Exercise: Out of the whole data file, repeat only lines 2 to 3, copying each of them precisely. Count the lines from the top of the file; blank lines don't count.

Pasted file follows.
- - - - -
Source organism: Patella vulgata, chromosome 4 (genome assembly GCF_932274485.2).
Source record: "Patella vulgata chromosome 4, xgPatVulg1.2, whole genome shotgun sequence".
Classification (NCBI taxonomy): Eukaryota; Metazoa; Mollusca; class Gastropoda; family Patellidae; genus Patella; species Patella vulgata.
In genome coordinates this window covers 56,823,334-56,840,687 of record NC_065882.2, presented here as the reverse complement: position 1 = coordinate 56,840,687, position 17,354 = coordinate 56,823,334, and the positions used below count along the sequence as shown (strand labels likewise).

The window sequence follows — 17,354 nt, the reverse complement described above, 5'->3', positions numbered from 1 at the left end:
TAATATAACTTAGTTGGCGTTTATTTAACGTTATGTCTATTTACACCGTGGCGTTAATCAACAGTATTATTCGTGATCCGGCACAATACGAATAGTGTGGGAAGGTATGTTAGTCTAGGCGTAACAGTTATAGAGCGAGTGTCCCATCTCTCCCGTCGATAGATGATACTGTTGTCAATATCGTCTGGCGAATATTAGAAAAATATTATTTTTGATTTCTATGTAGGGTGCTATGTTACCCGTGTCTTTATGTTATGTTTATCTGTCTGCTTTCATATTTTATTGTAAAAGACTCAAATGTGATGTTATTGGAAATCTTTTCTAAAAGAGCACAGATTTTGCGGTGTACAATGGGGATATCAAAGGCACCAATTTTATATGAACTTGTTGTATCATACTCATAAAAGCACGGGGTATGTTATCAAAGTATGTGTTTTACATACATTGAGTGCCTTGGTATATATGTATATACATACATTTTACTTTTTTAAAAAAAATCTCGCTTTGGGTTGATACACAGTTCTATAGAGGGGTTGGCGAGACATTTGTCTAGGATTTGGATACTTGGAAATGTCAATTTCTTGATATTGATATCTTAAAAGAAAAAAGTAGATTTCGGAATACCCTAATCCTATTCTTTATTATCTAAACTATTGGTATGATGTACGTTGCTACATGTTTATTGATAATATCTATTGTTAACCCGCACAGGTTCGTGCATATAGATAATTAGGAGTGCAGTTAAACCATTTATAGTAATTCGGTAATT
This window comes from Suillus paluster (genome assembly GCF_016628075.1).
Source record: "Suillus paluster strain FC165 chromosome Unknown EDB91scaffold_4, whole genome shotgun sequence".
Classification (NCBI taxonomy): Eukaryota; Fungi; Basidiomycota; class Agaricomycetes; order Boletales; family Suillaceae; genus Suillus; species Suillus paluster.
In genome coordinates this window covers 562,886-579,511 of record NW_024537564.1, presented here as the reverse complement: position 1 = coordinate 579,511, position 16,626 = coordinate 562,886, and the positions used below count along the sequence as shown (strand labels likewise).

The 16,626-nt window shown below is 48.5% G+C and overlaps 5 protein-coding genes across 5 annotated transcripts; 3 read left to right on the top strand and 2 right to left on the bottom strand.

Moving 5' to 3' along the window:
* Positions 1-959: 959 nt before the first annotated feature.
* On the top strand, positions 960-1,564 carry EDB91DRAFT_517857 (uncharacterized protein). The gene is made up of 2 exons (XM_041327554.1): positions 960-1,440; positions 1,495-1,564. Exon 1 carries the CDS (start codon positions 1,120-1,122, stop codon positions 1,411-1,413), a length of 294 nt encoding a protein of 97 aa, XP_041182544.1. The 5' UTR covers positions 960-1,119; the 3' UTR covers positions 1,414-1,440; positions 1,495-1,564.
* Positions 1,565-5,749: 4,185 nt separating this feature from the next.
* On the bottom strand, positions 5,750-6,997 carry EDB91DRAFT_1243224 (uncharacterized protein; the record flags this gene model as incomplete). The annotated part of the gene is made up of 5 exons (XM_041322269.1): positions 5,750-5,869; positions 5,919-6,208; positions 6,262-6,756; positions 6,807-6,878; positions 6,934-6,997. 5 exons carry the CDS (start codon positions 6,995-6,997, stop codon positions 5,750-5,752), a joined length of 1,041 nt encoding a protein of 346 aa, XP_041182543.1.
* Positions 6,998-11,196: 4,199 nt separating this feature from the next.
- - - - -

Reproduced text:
Source record: "Patella vulgata chromosome 4, xgPatVulg1.2, whole genome shotgun sequence".
Classification (NCBI taxonomy): Eukaryota; Metazoa; Mollusca; class Gastropoda; family Patellidae; genus Patella; species Patella vulgata.